We Get By Mavis Staples
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- 3We Get By (feat. Ben Harper)03:35
- 4Brothers And Sisters03:32
- 5Heavy On My Mind03:40
- 7Never Needed Anyone03:37
- 9Chance On Me03:30
- 10Hard To Leave03:05
- 11One More Change04:12
Info for We Get By
A clarion call to love, faith, justice and brotherhood lies at the heart of We Get By, Mavis Staples’ spectacular twelfth studio album and first full-length collaboration with multi-GRAMMY Award-winner Ben Harper.
Backed by her longtime touring band, Staples breathes extraordinary life into Harper’s compositions on the record, delivering roof-raising performances with both a youthful vigor and a commanding maturity. The arrangements here are spare but weighty, matched by Harper’s suitably lean and thoughtful production, and Staples seizes the opportunity to showcase her remarkable and continued evolution as an artist, one still growing and exploring more than half a century into her storied career.
Today Staples has also released the album’s title track, a duet with Harper; they will perform “We Get By” together for the first time on Jimmy Kimmel Live! this Monday, May 20. Watch footage from their recording session of the song and listen to it HERE.
Staples will also host her third of three 80th birthday shows at Los Angeles’s Theatre at the Ace Hotel on Wednesday, May 22. Called ‘Mavis & Friends: Celebrating 80 Years of Mavis Staples’, the trio of shows – with the first two taking place earlier this month at New York City’s Apollo Theater and Nashville’s Ryman Auditorium - will feature Mavis and new special guests each night including Grace Potter, Jason Isbell, Lucius, Phoebe Bridgers, Elle King, Benjamin Booker and more. Proceeds from the Mavis & Friends shows will go directly towards extending the Newport Folk Festivals Foundation’s support of music education programs.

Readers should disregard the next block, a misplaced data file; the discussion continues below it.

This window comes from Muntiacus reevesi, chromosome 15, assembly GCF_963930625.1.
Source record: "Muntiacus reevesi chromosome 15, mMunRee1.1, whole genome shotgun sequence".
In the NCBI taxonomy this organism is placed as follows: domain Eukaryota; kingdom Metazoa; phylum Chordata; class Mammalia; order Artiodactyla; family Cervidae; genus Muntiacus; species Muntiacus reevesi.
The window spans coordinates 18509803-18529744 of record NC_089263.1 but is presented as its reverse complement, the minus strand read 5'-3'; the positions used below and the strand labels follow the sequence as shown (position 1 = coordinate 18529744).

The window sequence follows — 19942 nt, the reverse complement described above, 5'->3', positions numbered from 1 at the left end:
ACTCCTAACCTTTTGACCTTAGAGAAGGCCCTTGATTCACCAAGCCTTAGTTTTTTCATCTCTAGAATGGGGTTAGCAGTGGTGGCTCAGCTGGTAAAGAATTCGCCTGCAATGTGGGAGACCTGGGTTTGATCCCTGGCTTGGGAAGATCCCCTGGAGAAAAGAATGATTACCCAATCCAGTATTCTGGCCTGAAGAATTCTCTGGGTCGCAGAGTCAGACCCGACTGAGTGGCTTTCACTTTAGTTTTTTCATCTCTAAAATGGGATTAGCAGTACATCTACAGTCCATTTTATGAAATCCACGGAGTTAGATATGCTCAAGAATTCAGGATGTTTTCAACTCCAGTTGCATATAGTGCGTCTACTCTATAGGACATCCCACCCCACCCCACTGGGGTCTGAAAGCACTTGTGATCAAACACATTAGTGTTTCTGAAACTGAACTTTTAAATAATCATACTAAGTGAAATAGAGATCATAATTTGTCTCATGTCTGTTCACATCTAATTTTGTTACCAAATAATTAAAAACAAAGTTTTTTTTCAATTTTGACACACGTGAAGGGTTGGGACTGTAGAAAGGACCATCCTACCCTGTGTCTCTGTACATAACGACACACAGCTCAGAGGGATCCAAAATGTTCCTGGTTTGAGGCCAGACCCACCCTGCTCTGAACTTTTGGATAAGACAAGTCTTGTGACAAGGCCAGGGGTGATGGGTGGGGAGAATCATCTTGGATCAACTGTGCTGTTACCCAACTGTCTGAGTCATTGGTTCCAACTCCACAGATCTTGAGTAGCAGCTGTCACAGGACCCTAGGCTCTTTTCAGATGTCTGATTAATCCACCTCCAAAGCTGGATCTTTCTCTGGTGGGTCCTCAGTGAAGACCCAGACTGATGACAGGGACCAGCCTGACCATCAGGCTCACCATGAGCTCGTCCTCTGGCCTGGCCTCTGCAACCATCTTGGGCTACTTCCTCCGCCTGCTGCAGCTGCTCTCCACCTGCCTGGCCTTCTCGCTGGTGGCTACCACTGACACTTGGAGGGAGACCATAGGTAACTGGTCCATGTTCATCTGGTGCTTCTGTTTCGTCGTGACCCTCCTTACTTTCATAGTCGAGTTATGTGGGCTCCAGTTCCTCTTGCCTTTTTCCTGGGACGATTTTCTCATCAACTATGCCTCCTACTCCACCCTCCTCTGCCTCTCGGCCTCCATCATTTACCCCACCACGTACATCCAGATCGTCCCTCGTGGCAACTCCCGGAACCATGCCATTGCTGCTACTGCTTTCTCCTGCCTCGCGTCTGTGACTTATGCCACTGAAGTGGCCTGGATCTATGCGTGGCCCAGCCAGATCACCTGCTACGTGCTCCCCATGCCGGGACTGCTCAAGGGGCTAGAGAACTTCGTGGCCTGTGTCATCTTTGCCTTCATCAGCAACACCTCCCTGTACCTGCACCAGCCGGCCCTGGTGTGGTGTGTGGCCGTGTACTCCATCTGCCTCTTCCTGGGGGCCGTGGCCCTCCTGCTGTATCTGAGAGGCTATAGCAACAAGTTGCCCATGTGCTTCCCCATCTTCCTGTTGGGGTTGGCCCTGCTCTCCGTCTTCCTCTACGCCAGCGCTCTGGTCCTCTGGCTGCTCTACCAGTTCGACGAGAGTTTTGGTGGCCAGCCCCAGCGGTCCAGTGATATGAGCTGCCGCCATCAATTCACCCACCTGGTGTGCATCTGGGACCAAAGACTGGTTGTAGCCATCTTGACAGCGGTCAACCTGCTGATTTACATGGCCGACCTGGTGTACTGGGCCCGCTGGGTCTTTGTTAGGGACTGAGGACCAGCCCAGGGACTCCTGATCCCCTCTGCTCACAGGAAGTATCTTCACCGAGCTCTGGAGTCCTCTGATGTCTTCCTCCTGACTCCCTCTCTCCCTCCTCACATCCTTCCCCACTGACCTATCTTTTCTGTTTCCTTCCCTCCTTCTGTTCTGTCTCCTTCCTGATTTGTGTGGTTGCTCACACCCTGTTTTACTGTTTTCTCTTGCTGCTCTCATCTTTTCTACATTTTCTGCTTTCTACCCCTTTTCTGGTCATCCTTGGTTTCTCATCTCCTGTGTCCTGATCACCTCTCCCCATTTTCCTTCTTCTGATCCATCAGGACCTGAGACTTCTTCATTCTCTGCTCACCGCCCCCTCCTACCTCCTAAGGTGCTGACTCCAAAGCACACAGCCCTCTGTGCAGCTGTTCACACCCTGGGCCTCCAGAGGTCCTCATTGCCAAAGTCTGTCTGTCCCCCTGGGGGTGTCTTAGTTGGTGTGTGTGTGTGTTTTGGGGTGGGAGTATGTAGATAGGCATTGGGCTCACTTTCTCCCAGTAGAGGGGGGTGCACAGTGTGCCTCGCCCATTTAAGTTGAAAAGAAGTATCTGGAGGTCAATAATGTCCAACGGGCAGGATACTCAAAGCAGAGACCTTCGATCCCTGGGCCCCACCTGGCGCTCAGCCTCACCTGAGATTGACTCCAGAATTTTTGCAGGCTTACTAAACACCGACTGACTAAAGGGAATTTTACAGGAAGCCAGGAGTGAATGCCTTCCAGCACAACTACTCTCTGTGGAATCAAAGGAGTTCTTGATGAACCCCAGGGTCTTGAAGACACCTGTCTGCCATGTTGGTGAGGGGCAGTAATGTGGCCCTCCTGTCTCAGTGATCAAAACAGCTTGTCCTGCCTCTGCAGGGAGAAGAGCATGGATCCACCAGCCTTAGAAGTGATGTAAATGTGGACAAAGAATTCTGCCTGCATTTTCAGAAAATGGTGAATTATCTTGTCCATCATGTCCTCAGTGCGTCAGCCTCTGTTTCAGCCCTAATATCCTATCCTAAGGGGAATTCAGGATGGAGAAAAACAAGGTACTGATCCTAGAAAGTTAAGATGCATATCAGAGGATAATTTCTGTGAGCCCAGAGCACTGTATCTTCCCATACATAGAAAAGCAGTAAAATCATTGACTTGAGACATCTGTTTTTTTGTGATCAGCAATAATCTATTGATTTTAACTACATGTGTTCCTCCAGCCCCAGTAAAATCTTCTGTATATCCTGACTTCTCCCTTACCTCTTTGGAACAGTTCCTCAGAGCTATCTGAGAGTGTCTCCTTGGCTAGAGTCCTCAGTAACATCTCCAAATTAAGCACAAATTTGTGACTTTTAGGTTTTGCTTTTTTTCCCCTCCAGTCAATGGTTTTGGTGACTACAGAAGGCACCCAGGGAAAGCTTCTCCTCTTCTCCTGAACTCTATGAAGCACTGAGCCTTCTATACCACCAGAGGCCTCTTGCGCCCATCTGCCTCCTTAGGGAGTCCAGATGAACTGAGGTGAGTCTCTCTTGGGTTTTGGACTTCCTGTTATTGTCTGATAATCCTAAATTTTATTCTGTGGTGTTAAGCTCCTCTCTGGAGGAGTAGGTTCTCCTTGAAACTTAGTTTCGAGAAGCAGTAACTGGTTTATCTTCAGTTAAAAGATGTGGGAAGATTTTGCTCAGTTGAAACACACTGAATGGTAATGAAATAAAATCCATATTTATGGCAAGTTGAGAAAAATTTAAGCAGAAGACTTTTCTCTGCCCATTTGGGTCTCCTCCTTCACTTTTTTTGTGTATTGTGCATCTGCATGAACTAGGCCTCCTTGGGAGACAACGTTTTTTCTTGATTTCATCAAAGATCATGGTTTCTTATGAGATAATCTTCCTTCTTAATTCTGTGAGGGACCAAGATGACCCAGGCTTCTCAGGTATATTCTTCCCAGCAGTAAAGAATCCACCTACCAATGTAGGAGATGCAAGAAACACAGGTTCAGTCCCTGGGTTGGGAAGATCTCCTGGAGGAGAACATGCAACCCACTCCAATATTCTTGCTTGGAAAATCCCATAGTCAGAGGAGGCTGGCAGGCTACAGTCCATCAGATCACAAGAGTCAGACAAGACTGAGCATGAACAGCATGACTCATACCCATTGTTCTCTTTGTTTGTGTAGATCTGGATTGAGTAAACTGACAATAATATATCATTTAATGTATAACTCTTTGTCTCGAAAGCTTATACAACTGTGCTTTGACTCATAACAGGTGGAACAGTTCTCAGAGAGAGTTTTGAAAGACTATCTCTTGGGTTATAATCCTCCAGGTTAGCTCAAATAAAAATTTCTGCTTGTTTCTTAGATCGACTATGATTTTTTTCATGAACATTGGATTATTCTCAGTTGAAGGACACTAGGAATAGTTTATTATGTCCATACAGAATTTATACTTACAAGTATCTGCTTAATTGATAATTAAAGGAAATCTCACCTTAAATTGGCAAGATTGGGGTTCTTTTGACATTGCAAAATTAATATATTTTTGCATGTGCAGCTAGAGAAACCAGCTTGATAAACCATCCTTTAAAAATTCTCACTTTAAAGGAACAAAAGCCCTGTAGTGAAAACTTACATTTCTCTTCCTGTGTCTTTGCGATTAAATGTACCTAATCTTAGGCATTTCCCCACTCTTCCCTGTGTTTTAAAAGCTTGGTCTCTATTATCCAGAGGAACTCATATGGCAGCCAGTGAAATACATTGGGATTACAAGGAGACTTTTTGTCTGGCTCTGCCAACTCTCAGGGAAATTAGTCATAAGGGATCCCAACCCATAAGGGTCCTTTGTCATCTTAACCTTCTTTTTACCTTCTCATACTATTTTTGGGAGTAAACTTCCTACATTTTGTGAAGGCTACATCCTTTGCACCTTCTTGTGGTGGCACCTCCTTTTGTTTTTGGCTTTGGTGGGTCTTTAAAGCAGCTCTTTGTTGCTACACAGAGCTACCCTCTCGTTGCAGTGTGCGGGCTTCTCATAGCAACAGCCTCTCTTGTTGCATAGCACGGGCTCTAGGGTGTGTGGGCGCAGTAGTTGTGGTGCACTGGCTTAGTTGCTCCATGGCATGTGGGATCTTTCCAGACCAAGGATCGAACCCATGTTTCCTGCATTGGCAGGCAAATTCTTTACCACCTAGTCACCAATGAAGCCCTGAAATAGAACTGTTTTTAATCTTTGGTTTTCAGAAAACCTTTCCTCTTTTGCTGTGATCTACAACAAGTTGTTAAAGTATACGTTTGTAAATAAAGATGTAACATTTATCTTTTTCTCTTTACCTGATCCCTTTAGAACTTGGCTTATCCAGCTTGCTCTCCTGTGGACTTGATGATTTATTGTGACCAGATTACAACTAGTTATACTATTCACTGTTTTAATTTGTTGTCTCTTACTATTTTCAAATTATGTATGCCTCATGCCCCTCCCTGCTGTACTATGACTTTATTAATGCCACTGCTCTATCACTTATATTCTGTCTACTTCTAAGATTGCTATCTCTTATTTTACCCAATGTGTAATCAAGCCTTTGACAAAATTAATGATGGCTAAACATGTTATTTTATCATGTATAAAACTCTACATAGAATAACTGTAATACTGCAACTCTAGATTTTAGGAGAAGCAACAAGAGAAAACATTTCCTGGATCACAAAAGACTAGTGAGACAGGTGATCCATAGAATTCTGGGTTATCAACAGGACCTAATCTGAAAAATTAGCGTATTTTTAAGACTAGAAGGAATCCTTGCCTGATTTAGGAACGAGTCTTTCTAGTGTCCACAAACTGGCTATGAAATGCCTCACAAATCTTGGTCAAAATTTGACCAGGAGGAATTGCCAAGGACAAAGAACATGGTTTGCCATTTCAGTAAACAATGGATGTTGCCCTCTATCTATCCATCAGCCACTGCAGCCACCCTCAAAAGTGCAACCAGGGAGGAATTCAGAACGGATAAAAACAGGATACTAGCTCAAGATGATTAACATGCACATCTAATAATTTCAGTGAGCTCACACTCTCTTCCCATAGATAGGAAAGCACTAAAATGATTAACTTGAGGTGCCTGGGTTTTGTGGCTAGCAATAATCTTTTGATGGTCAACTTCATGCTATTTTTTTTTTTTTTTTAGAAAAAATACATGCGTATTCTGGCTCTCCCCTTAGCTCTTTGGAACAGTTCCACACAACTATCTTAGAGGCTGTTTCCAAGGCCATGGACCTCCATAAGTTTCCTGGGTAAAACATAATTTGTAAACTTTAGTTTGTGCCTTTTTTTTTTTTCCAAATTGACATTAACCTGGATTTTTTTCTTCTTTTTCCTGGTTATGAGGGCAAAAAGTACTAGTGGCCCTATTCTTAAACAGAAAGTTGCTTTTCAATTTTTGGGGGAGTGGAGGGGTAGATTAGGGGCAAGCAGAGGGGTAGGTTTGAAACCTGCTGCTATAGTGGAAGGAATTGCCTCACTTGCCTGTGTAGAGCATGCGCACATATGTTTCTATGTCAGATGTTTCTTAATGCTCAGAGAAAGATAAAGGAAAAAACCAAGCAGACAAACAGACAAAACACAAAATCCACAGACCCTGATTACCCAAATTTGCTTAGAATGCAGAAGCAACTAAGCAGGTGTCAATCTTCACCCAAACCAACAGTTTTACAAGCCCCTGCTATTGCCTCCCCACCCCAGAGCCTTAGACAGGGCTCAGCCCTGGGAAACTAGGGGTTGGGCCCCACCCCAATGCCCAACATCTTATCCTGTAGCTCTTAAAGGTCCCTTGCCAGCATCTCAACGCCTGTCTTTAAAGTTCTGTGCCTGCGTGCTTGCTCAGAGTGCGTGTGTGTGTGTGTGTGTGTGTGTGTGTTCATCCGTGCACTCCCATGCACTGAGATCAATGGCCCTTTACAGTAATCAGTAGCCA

With Harper at the helm, Mavis and her band recorded We Get By live at Henson Studio in Hollywood, CA, capturing the kind of powerhouse energy and deep pocket grooves that have come to define Staples’ legendary concerts. While Harper had a distinct vision for the sound of the record, he purposely kept his demos to skeletal sketches, leaving space for Mavis and the band to interpret and give flight to his songs in the inimitable way that only they could.
“When I first started reading the lyrics Ben wrote for me, I said to myself, ‘My God, he’s saying everything that needs to be said right now,’” Staples remembers. “But the songs were also true to my journey and the stories I’ve been singing all my life. There’s a spirituality and an honesty to Ben’s writing that took me back to church.”
"We Get By" reminds us that the civil rights work The Staples Singers set out to do a half century ago is still to be done. It's one of her best.” (NPR Music)
“Staples maintains a peer approval rating roughly on par with sunny days and ice cream cones. In an age of walls, she continues to see only bridges.” (The New Yorker)
“The husky confidence of her voice brooks no argument.” (The New York Times)
Mavis Staples, vocals
Rick Holmstrom, guitar
Jeff Turmes, bass
Stephen Hodges, drums
Donny Gerrard, vocals
C. C. White, backing vocals
Laura Mace, backing vocals
Recorded at Henson studio, Hollywood CA.
Recorded and mixed by Ethan Allen at Royal Triton Studio
Produced by Ben Harper